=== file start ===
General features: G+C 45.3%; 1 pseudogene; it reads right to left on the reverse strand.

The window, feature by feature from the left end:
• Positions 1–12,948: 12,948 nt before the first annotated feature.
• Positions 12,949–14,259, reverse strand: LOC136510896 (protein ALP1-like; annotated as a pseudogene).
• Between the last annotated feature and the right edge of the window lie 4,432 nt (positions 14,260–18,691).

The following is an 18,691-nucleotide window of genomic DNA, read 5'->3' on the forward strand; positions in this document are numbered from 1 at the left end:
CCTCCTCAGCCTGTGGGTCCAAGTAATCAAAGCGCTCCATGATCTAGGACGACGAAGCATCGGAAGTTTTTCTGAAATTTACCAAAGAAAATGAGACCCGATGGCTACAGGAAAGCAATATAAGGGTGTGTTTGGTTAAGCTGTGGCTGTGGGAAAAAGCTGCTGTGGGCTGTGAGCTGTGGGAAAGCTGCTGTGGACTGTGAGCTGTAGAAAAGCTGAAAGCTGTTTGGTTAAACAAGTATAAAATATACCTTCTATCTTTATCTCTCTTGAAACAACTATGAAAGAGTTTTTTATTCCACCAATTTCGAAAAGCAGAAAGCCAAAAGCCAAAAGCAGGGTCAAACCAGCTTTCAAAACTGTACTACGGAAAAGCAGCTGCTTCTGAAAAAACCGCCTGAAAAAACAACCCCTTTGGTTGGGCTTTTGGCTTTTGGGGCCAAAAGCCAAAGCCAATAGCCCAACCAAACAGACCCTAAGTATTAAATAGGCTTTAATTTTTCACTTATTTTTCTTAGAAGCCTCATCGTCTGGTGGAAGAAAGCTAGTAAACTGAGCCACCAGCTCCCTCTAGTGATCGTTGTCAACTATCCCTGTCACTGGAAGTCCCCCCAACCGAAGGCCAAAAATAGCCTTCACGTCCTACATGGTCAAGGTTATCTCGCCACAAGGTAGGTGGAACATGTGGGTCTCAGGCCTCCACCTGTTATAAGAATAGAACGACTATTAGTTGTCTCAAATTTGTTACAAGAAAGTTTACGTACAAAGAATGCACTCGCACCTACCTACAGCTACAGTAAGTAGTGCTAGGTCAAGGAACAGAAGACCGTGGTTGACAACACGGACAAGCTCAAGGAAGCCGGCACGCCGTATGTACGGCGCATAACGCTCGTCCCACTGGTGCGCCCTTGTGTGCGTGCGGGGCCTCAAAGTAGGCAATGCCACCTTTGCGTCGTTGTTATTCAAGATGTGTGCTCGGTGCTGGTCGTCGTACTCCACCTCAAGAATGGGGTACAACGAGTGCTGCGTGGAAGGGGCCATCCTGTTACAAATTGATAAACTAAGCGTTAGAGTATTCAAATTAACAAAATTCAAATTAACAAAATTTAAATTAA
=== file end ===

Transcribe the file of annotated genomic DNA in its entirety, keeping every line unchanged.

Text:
General features: G+C 45.3%; 1 pseudogene; it reads right to left on the reverse strand.

The window, feature by feature from the left end:
• Positions 1–12,948: 12,948 nt before the first annotated feature.
• Positions 12,949–14,259, reverse strand: LOC136510896 (protein ALP1-like; annotated as a pseudogene).
• Between the last annotated feature and the right edge of the window lie 4,432 nt (positions 14,260–18,691).

The following is an 18,691-nucleotide window of genomic DNA, read 5'->3' on the forward strand; positions in this document are numbered from 1 at the left end:
CCTCCTCAGCCTGTGGGTCCAAGTAATCAAAGCGCTCCATGATCTAGGACGACGAAGCATCGGAAGTTTTTCTGAAATTTACCAAAGAAAATGAGACCCGATGGCTACAGGAAAGCAATATAAGGGTGTGTTTGGTTAAGCTGTGGCTGTGGGAAAAAGCTGCTGTGGGCTGTGAGCTGTGGGAAAGCTGCTGTGGACTGTGAGCTGTAGAAAAGCTGAAAGCTGTTTGGTTAAACAAGTATAAAATATACCTTCTATCTTTATCTCTCTTGAAACAACTATGAAAGAGTTTTTTATTCCACCAATTTCGAAAAGCAGAAAGCCAAAAGCCAAAAGCAGGGTCAAACCAGCTTTCAAAACTGTACTACGGAAAAGCAGCTGCTTCTGAAAAAACCGCCTGAAAAAACAACCCCTTTGGTTGGGCTTTTGGCTTTTGGGGCCAAAAGCCAAAGCCAATAGCCCAACCAAACAGACCCTAAGTATTAAATAGGCTTTAATTTTTCACTTATTTTTCTTAGAAGCCTCATCGTCTGGTGGAAGAAAGCTAGTAAACTGAGCCACCAGCTCCCTCTAGTGATCGTTGTCAACTATCCCTGTCACTGGAAGTCCCCCCAACCGAAGGCCAAAAATAGCCTTCACGTCCTACATGGTCAAGGTTATCTCGCCACAAGGTAGGTGGAACATGTGGGTCTCAGGCCTCCACCTGTTATAAGAATAGAACGACTATTAGTTGTCTCAAATTTGTTACAAGAAAGTTTACGTACAAAGAATGCACTCGCACCTACCTACAGCTACAGTAAGTAGTGCTAGGTCAAGGAACAGAAGACCGTGGTTGACAACACGGACAAGCTCAAGGAAGCCGGCACGCCGTATGTACGGCGCATAACGCTCGTCCCACTGGTGCGCCCTTGTGTGCGTGCGGGGCCTCAAAGTAGGCAATGCCACCTTTGCGTCGTTGTTATTCAAGATGTGTGCTCGGTGCTGGTCGTCGTACTCCACCTCAAGAATGGGGTACAACGAGTGCTGCGTGGAAGGGGCCATCCTGTTACAAATTGATAAACTAAGCGTTAGAGTATTCAAATTAACAAAATTCAAATTAACAAAATTTAAATTAA